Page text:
Shubha said that most of the female trackmen are given office work right after their training. She said that when female trackmen work on tracks, they face a lot of problems. “There are no proper washrooms is the major one.” She added that these are some problems which can be easily solved by the authority but instead of addressing them, the number of female trackmen is decreasing every year.

Shubha said, “I am the only one female trackman in the entire office. Also, there are no females working on the tracks. So, it’s just restricted to office work.”

Sanjay Vishwas, union member at DRM office said that trackmen are usually made to work for long hours. “We work for long hours every day. We have even worked till late night which has serious repercussions to our health.”

Vishwas said that the union has many times written letters to the engineering department to work on the shift pattern of trackmen. “There are so many site accidents that happen at night but still the authorities are quiet on the constant exploitation.”

Construction work going on near tracks. Most of the time, trackmen also help in the construction happening near tracks.

Vishwas added that India has become quiet on the deaths of trackmen. In 2013-14, there were many reports stating that a trackman’s job is far more dangerous than that of security forces.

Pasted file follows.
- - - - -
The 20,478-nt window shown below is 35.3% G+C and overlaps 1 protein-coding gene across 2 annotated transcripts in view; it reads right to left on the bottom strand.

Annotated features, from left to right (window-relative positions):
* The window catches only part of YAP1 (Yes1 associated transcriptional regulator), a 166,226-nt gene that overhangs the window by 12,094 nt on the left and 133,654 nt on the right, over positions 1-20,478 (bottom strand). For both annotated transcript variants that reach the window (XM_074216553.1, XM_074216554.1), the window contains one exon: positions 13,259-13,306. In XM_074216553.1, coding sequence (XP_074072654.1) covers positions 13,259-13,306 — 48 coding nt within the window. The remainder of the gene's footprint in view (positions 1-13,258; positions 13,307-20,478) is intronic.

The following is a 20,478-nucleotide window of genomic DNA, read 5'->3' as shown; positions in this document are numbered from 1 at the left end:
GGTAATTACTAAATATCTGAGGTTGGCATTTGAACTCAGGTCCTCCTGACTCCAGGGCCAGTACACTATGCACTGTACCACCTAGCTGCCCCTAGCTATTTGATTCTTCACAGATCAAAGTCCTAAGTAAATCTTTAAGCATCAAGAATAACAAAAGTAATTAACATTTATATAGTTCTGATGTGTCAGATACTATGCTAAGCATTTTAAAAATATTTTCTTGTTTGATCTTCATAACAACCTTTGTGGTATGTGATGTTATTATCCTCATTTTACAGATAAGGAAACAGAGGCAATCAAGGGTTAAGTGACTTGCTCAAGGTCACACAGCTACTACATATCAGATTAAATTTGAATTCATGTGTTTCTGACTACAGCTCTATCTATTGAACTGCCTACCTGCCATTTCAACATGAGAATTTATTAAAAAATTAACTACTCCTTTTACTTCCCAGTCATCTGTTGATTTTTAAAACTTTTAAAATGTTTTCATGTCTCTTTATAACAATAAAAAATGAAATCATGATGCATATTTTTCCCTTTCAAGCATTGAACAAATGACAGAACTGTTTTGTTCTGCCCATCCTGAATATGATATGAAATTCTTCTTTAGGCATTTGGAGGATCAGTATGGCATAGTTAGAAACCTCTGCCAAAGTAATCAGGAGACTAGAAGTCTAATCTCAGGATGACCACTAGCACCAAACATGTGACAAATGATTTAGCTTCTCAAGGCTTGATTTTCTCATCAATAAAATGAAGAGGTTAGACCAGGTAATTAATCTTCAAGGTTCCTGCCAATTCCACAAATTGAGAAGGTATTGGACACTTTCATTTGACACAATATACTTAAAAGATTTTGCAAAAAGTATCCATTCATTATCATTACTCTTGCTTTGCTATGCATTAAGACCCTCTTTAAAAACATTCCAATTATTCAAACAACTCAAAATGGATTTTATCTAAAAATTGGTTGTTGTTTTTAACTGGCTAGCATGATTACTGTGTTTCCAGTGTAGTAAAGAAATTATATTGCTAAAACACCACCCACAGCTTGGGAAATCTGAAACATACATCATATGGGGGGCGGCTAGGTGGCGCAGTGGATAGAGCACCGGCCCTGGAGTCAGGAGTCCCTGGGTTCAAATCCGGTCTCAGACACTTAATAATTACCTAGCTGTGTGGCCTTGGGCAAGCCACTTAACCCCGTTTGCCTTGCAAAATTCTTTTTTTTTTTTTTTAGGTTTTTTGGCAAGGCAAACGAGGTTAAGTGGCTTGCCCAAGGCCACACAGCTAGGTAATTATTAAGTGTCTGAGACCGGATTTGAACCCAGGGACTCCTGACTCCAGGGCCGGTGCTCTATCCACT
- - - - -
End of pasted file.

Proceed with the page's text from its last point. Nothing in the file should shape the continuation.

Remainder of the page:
The average might be less but there are still 2-3 accidents in every two to three months, Vishwas said. “Mostly trackmen are run over by trains while patrolling the tracks. All they get after their death is a compensation which takes years to get cleared because the families are not well aware of the process.”

Subrato Mukherjee, human-rights activist at Aman Satya Kachroo Trust Kolkata, said that people don’t know what it takes to save the lives of millions travelling on trains. The work is tougher than it seems on the outside. He added that trackmen are no less than guardians of the biggest voluntary organization of India and there is no way that railway can work without them.

“Even after losing their lives on tracks, these courageous men and women wake up everyday and do their work with full honesty. It has to be a constant effort from all the ends to make their conditions better.”

Venkatesh said that most trackmen are usually happy with the type of work they do. “We do not expect much. We know it’s a hard job and understand that everything can’t be flowery in a professional space.” He is planning to call him family from Madurai to settle with him. Even after two years of constant letters to the department, he still hopes railway will provide him with a quarter nearby.

Meanwhile, Sharif is just silent. He just finishes his 9-6 job and goes back home. His 15 years of service has taught him much and the one thing he knows well is that, “change takes time.” He thinks that maybe someday the life of a trackman will be equally dignified as that of an officer.